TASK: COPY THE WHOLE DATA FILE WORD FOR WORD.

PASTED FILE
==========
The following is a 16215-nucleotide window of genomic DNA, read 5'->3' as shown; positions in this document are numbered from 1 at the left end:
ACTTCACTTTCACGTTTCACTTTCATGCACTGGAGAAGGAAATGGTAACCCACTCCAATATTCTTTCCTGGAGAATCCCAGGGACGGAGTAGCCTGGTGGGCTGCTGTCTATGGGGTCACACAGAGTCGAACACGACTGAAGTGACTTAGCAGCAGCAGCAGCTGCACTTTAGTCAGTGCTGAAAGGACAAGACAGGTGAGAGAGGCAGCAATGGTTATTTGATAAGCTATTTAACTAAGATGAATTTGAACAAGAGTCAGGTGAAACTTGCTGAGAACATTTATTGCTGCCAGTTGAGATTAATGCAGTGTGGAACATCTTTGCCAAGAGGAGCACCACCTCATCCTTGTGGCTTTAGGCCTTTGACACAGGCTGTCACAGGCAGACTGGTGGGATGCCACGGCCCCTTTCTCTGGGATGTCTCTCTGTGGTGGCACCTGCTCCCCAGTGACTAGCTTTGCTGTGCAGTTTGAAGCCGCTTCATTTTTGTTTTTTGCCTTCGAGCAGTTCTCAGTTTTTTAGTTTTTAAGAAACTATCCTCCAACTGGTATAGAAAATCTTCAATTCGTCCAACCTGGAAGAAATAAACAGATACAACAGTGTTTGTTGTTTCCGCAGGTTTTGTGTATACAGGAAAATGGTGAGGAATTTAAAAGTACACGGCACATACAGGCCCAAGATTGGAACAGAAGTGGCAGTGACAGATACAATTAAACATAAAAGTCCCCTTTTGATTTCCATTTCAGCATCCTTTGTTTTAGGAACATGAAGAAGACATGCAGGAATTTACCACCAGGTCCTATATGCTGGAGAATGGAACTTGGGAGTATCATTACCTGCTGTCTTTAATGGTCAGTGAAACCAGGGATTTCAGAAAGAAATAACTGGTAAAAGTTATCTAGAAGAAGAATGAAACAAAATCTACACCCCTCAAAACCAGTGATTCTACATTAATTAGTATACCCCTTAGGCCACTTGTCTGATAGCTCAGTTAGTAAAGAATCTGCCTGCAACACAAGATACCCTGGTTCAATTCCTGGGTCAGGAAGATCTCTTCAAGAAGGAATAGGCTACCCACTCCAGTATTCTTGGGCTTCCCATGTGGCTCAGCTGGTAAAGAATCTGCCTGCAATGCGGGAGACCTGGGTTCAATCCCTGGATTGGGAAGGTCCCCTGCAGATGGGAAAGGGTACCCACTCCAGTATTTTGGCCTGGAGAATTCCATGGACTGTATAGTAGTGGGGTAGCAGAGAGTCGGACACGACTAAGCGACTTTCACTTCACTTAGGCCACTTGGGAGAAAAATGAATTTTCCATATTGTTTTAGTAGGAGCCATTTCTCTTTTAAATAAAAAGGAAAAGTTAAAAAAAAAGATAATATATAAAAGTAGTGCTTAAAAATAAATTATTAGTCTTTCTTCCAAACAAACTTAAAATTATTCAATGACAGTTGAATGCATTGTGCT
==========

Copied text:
The following is a 16215-nucleotide window of genomic DNA, read 5'->3' as shown; positions in this document are numbered from 1 at the left end:
ACTTCACTTTCACGTTTCACTTTCATGCACTGGAGAAGGAAATGGTAACCCACTCCAATATTCTTTCCTGGAGAATCCCAGGGACGGAGTAGCCTGGTGGGCTGCTGTCTATGGGGTCACACAGAGTCGAACACGACTGAAGTGACTTAGCAGCAGCAGCAGCTGCACTTTAGTCAGTGCTGAAAGGACAAGACAGGTGAGAGAGGCAGCAATGGTTATTTGATAAGCTATTTAACTAAGATGAATTTGAACAAGAGTCAGGTGAAACTTGCTGAGAACATTTATTGCTGCCAGTTGAGATTAATGCAGTGTGGAACATCTTTGCCAAGAGGAGCACCACCTCATCCTTGTGGCTTTAGGCCTTTGACACAGGCTGTCACAGGCAGACTGGTGGGATGCCACGGCCCCTTTCTCTGGGATGTCTCTCTGTGGTGGCACCTGCTCCCCAGTGACTAGCTTTGCTGTGCAGTTTGAAGCCGCTTCATTTTTGTTTTTTGCCTTCGAGCAGTTCTCAGTTTTTTAGTTTTTAAGAAACTATCCTCCAACTGGTATAGAAAATCTTCAATTCGTCCAACCTGGAAGAAATAAACAGATACAACAGTGTTTGTTGTTTCCGCAGGTTTTGTGTATACAGGAAAATGGTGAGGAATTTAAAAGTACACGGCACATACAGGCCCAAGATTGGAACAGAAGTGGCAGTGACAGATACAATTAAACATAAAAGTCCCCTTTTGATTTCCATTTCAGCATCCTTTGTTTTAGGAACATGAAGAAGACATGCAGGAATTTACCACCAGGTCCTATATGCTGGAGAATGGAACTTGGGAGTATCATTACCTGCTGTCTTTAATGGTCAGTGAAACCAGGGATTTCAGAAAGAAATAACTGGTAAAAGTTATCTAGAAGAAGAATGAAACAAAATCTACACCCCTCAAAACCAGTGATTCTACATTAATTAGTATACCCCTTAGGCCACTTGTCTGATAGCTCAGTTAGTAAAGAATCTGCCTGCAACACAAGATACCCTGGTTCAATTCCTGGGTCAGGAAGATCTCTTCAAGAAGGAATAGGCTACCCACTCCAGTATTCTTGGGCTTCCCATGTGGCTCAGCTGGTAAAGAATCTGCCTGCAATGCGGGAGACCTGGGTTCAATCCCTGGATTGGGAAGGTCCCCTGCAGATGGGAAAGGGTACCCACTCCAGTATTTTGGCCTGGAGAATTCCATGGACTGTATAGTAGTGGGGTAGCAGAGAGTCGGACACGACTAAGCGACTTTCACTTCACTTAGGCCACTTGGGAGAAAAATGAATTTTCCATATTGTTTTAGTAGGAGCCATTTCTCTTTTAAATAAAAAGGAAAAGTTAAAAAAAAAGATAATATATAAAAGTAGTGCTTAAAAATAAATTATTAGTCTTTCTTCCAAACAAACTTAAAATTATTCAATGACAGTTGAATGCATTGTGCT